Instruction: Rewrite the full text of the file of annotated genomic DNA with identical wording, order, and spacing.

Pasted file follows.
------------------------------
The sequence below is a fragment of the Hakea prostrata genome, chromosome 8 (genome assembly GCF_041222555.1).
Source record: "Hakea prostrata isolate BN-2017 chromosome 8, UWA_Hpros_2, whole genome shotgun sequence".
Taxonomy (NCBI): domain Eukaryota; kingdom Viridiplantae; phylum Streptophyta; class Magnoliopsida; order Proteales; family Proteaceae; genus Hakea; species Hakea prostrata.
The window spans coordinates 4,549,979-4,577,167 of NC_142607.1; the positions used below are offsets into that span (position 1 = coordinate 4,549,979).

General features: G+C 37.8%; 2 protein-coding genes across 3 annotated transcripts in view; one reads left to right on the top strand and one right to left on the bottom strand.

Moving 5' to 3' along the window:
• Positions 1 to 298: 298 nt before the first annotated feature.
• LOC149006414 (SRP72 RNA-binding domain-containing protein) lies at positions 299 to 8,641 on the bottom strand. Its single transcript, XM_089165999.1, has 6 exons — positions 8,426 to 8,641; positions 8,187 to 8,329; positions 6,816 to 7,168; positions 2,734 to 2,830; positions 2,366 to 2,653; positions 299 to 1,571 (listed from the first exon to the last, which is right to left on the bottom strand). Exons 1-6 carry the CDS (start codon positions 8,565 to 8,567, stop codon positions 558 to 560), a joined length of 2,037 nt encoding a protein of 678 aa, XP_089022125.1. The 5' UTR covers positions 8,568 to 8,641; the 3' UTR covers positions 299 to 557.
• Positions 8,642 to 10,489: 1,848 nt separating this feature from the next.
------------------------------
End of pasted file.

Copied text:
The sequence below is a fragment of the Hakea prostrata genome, chromosome 8 (genome assembly GCF_041222555.1).
Source record: "Hakea prostrata isolate BN-2017 chromosome 8, UWA_Hpros_2, whole genome shotgun sequence".
Taxonomy (NCBI): domain Eukaryota; kingdom Viridiplantae; phylum Streptophyta; class Magnoliopsida; order Proteales; family Proteaceae; genus Hakea; species Hakea prostrata.
The window spans coordinates 4,549,979-4,577,167 of NC_142607.1; the positions used below are offsets into that span (position 1 = coordinate 4,549,979).

General features: G+C 37.8%; 2 protein-coding genes across 3 annotated transcripts in view; one reads left to right on the top strand and one right to left on the bottom strand.

Moving 5' to 3' along the window:
• Positions 1 to 298: 298 nt before the first annotated feature.
• LOC149006414 (SRP72 RNA-binding domain-containing protein) lies at positions 299 to 8,641 on the bottom strand. Its single transcript, XM_089165999.1, has 6 exons — positions 8,426 to 8,641; positions 8,187 to 8,329; positions 6,816 to 7,168; positions 2,734 to 2,830; positions 2,366 to 2,653; positions 299 to 1,571 (listed from the first exon to the last, which is right to left on the bottom strand). Exons 1-6 carry the CDS (start codon positions 8,565 to 8,567, stop codon positions 558 to 560), a joined length of 2,037 nt encoding a protein of 678 aa, XP_089022125.1. The 5' UTR covers positions 8,568 to 8,641; the 3' UTR covers positions 299 to 557.
• Positions 8,642 to 10,489: 1,848 nt separating this feature from the next.